In Buffalo, the partial eclipse will begin at 1:11 p.m. today as the moon begins to cross in front of the sun.
It will reach its maximum -- about 72 percent -- eclipse at 2:34 p.m., and will end at 3:51 p.m.
For those who aren't making the journey into the path of totality, there are still several eclipse-related events that will be held around Western New York.
• Penn Dixie Fossil Park & Nature Preserve in Blasdell, which will host a public viewing from 1 to 4 p.m. on its 54-acre site. Organizers promise extra telescopes, hands-on astronomy activities and free solar viewing glasses to the first 1,000 guests.
• The Buffalo Museum of Science will collaborate with the Buffalo Eclipse Consortium to host a free viewing party for the public in Martin Luther King Jr. Park. Solar-viewing glasses, an eclipse guide and space-themed activities will be provided from 1 to 4 p.m. The museum also plans to open its new "Buffalo in Space" science studio to coincide with the Aug. 21 Great American Solar Eclipse. The exhibit will be open during museum hours from 10 a.m. to 6 p.m. with paid admission.
• SUNY Buffalo State’s Whitworth Ferguson Planetarium is hosting a free event from 12:30 to 4 p.m. The public is invited to safely view the eclipse through telescopes with solar filters and special eclipse glasses. There will also be all-ages astronomy activities and food trucks.
• The Buffalo Astronomical Association will host viewing events for the public at Calvin E. Krueger Park on Route 18 in the village of Wilson and at Wilkeson Pointe on the Outer Harbor. Special solar viewing equipment will be available and association members will be on hand to provide informative discussion about the partial eclipse.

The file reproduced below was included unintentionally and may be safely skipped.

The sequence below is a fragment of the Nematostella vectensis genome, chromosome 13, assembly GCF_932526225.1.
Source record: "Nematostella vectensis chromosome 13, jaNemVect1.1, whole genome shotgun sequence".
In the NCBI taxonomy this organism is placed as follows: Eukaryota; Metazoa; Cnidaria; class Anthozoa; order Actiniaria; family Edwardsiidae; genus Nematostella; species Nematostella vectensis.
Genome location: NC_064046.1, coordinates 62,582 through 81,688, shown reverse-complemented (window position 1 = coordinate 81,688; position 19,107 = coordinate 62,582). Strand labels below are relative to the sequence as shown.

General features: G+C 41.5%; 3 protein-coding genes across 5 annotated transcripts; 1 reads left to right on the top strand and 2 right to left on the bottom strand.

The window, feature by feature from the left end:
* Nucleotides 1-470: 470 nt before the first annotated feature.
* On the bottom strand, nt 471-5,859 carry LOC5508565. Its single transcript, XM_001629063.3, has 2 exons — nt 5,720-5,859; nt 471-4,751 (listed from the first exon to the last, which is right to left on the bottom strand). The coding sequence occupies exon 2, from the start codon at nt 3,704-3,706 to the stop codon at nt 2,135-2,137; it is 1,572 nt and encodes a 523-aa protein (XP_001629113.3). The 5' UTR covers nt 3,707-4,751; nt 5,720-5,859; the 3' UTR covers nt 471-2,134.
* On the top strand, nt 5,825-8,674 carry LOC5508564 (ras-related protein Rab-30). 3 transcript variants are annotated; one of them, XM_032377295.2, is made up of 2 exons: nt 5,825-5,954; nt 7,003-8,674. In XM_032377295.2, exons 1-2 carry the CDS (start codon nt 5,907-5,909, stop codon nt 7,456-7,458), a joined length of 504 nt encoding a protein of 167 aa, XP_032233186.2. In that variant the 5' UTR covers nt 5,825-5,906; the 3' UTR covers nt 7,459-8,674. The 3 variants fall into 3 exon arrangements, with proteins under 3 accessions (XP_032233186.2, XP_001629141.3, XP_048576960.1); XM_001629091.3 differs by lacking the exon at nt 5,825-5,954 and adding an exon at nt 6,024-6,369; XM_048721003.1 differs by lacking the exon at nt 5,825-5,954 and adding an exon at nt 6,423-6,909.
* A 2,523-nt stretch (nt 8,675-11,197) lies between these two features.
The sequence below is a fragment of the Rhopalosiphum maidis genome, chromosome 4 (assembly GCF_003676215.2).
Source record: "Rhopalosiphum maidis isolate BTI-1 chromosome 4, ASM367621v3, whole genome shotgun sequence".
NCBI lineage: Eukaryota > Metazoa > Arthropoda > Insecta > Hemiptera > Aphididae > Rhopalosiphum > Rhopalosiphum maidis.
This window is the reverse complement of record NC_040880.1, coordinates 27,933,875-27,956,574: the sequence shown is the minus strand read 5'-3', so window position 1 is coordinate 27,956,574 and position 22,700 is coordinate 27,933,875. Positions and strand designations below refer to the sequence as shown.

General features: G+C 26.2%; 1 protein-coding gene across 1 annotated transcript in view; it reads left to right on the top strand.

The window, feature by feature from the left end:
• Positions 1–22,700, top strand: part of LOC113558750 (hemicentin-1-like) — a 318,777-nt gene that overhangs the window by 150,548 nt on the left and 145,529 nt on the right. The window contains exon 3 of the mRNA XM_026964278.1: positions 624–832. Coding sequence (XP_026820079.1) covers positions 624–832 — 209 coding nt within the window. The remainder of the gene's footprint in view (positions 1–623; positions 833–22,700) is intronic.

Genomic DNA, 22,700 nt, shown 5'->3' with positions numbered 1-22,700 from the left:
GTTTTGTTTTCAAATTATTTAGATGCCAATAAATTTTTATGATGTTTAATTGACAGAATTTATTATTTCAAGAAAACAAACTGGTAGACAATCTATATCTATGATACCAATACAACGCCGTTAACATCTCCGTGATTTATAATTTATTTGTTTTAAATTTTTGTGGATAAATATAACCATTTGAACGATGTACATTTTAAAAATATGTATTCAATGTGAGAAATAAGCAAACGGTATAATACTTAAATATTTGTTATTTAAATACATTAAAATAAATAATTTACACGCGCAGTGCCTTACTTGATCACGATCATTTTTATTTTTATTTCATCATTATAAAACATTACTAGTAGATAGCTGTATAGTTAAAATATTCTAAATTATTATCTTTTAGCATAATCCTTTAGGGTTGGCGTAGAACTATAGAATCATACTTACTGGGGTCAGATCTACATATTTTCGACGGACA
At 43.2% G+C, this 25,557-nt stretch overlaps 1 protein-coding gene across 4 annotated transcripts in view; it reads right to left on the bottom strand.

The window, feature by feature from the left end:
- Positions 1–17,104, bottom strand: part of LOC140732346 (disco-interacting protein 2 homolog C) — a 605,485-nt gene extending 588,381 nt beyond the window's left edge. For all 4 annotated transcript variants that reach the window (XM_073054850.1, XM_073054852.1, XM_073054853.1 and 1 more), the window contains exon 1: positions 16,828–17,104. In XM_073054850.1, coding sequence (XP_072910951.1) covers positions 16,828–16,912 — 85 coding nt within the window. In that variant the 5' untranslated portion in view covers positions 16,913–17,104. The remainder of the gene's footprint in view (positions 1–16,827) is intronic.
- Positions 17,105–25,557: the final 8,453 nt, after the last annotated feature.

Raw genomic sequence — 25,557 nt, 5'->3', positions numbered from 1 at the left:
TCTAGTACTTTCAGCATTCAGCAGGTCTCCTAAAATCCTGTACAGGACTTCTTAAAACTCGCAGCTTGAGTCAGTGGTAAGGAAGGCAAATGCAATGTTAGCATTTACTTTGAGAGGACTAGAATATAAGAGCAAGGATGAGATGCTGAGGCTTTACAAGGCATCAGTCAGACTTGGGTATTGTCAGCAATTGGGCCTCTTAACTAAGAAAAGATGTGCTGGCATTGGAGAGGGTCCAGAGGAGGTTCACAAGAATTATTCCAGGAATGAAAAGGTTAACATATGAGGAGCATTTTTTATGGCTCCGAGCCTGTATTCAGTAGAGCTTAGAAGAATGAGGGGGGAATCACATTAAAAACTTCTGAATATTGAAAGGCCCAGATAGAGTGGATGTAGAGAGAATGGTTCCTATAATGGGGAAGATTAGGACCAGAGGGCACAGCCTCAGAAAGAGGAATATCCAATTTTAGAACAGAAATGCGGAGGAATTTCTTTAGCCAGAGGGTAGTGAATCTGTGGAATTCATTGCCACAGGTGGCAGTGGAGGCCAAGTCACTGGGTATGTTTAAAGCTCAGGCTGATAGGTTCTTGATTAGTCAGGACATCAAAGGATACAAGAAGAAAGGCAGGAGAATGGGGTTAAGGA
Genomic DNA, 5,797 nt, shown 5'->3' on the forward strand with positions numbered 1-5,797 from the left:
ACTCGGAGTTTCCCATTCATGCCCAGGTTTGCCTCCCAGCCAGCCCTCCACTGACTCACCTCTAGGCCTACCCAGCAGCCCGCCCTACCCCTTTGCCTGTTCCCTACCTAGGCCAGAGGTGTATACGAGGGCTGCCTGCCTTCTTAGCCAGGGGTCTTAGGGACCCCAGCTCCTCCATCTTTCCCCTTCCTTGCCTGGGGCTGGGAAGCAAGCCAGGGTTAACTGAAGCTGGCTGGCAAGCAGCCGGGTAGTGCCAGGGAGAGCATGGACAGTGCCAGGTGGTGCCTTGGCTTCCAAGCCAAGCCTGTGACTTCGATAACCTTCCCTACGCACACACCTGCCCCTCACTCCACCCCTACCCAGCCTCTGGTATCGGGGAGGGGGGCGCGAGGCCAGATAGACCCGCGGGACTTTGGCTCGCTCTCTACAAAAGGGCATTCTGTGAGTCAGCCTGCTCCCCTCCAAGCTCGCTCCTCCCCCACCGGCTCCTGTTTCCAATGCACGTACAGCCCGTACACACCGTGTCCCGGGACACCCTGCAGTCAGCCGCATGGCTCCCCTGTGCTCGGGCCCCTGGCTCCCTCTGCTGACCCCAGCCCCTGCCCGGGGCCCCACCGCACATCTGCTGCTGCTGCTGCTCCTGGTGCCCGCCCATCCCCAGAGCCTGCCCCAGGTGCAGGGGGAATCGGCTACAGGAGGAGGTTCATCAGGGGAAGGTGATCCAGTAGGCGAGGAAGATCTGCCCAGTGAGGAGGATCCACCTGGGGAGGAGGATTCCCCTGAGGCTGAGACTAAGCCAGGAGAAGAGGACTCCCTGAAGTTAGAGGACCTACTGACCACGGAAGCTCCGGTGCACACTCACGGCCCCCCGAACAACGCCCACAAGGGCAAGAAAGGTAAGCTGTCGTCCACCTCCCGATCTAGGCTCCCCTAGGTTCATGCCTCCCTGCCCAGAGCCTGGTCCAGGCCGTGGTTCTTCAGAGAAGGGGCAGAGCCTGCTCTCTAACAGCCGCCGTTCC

• The Central Branch of the Buffalo & Erie County Public Library will hold a free pre-event, Eclipse-O-Rama!, from 11 a.m. to 3 p.m. on Saturday, Aug. 19 to celebrate Monday's eclipse. There will be information about the eclipse and other space facts at the all-ages event as well as demonstrations, displays and make-it-yourself eclipse-related activities. Then, on the 21st, there will be a viewing party on the front ramp of the downtown library on Washington Street from 1 to 3 p.m. There will also be a NASA's live stream video presentation of the eclipse.
Of course, you can also always watch it from your own special place like Niagara Falls, a Transit Road shopping center or your backyard.
Just make sure your eyes are protected by special glasses for solar viewing.
If you have any photos of the solar eclipse, please email photos to Qina Liu at firstname.lastname@example.org. Please include when and where you took the photo(s). Photo may end up on BuffaloNews.com.